Poland Military Command Structure
Sources: The Library of Congress Country Studies; CIA World Factbook
In peacetime the direct commander of the armed forces is the chief of the General Staff, who also carries the title general inspector of the armed forces. The General Staff is responsible for all phases of command, including training, strategic and organizational planning, mobilization, and logistics--activities previously divided among several departments in the Ministry of National Defense. The chief of the General Staff has three deputies: the chief of the training inspectorate, the chief of armed forces strategic planning and organization, and the chief inspector of logistics. Those officers in turn head the three main support commands of the military branch. The chief commands directly the four military districts, together with unified air and air defense, navy, and higher military education commands. Directorates for personnel, medicine, education, finances, and military police are commanded by the General Staff as a whole.
Throughout the 1980s, Poland's armed forces were administered through three military districts. In 1991, in keeping with the eastward shift of threat perception, plans were made to split the Warsaw Military District, which had covered all of eastern Poland, to form a fourth military district centered in Kraków. Although this step nominally gave Poland the strength of two districts facing eastward, the actual formation of the Kraków Military District was delayed in 1992 because funding was unavailable to make the necessary shifts of personnel and equipment.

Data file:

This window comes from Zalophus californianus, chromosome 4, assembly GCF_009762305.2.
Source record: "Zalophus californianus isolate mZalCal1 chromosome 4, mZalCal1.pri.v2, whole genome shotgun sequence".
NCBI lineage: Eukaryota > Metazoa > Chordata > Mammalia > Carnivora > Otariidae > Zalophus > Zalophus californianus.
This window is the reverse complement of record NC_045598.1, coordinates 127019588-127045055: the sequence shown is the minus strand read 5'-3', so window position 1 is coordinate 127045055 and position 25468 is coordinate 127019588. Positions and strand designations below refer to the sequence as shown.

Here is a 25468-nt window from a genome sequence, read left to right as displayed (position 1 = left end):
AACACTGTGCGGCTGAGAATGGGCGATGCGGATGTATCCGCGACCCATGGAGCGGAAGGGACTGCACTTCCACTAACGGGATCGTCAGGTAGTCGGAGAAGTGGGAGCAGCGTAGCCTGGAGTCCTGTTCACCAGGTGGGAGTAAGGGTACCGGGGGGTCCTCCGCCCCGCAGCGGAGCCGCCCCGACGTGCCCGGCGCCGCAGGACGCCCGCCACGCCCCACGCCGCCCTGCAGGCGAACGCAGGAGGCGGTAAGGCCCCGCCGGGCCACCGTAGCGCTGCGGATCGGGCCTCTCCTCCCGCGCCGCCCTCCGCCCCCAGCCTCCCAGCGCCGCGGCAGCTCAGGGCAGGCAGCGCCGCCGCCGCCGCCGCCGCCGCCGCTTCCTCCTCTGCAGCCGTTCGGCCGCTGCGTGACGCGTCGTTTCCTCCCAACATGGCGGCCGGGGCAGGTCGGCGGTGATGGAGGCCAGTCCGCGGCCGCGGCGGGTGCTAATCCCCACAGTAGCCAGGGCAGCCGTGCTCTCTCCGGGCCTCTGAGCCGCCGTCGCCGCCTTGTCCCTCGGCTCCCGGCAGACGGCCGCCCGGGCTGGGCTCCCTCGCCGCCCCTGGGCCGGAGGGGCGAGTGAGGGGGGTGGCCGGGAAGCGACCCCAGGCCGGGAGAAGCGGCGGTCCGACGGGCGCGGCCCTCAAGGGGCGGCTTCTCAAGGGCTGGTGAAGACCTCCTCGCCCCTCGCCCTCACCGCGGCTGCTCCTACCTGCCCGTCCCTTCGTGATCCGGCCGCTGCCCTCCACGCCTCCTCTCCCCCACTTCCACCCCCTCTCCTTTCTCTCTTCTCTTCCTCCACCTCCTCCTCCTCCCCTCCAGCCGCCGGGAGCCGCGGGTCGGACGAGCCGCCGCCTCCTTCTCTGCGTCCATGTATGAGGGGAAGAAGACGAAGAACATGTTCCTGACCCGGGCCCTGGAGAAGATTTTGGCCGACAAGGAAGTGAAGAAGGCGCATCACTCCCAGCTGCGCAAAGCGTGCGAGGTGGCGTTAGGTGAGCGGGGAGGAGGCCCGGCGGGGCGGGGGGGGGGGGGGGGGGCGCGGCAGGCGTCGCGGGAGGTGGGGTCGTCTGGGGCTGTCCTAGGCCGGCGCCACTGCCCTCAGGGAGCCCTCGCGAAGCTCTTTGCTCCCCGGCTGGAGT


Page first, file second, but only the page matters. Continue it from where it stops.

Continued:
Data as of October 1992
NOTE: The information regarding Poland on this page is re-published from The Library of Congress Country Studies and the CIA World Factbook. No claims are made regarding the accuracy of Poland Military Command Structure information contained here. All suggestions for corrections of any errors about Poland Military Command Structure should be addressed to the Library of Congress and the CIA.